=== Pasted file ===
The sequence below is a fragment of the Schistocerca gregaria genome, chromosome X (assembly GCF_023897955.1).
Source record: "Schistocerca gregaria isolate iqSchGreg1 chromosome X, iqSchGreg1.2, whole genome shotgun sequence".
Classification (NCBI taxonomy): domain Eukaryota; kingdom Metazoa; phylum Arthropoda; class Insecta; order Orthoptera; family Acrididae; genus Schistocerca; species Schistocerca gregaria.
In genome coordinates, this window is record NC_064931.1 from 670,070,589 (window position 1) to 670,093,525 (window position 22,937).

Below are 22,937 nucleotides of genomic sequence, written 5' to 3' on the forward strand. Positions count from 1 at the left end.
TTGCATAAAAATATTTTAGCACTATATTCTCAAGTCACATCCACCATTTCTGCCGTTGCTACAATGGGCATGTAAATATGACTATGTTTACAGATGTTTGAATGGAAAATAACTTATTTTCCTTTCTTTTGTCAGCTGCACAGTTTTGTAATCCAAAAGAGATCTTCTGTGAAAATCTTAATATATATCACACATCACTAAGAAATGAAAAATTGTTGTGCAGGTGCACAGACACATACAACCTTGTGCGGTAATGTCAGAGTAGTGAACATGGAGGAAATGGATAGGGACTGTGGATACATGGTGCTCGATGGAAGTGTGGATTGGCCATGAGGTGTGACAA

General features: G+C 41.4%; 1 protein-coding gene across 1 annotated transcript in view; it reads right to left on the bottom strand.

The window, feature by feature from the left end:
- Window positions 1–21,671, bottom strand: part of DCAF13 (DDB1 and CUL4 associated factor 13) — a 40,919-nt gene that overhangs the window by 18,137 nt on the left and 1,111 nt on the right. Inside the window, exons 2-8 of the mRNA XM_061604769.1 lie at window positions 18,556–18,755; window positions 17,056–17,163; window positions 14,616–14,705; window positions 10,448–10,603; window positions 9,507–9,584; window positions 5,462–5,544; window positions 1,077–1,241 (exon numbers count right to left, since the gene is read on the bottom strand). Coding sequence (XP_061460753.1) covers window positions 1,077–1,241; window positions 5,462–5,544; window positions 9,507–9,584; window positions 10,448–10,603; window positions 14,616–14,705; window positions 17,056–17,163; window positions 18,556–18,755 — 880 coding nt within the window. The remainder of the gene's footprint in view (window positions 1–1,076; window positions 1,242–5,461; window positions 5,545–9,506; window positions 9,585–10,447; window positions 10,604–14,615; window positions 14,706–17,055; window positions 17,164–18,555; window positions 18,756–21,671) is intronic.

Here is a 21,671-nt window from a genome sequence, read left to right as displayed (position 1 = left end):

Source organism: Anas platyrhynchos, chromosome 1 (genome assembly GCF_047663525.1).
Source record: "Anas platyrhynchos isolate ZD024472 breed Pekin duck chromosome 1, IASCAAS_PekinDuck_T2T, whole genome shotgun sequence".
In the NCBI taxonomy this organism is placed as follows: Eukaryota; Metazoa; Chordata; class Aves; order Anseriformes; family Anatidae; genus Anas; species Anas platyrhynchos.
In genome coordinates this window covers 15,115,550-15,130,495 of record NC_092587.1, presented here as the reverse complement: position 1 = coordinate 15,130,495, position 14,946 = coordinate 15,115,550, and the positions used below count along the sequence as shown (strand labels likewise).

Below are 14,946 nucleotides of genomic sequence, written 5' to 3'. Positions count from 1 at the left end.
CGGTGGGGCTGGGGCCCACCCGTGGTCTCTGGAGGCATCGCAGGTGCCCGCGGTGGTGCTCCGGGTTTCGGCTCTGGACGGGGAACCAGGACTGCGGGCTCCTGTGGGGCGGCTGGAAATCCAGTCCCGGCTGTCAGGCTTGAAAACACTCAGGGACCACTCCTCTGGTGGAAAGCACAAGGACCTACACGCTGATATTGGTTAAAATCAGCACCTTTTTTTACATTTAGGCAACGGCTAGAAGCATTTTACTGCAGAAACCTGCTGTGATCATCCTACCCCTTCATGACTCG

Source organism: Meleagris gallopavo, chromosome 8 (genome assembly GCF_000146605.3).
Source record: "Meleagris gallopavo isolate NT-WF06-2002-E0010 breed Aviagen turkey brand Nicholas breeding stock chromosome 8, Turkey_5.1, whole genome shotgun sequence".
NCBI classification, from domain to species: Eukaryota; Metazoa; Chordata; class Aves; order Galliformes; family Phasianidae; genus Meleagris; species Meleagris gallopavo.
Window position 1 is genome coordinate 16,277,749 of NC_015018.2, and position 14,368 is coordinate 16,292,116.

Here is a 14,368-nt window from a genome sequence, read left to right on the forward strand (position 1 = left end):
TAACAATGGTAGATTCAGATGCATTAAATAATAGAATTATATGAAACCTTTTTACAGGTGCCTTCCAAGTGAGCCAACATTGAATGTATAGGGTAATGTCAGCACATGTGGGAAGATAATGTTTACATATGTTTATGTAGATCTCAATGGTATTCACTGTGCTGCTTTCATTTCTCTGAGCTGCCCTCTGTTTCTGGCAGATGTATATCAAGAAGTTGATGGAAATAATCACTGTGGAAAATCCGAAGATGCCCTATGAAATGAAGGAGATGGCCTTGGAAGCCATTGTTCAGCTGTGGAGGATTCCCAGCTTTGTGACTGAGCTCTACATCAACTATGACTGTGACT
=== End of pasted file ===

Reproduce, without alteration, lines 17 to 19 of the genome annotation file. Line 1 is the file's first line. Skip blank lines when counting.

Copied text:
Source organism: Meleagris gallopavo, chromosome 8 (genome assembly GCF_000146605.3).
Source record: "Meleagris gallopavo isolate NT-WF06-2002-E0010 breed Aviagen turkey brand Nicholas breeding stock chromosome 8, Turkey_5.1, whole genome shotgun sequence".
NCBI classification, from domain to species: Eukaryota; Metazoa; Chordata; class Aves; order Galliformes; family Phasianidae; genus Meleagris; species Meleagris gallopavo.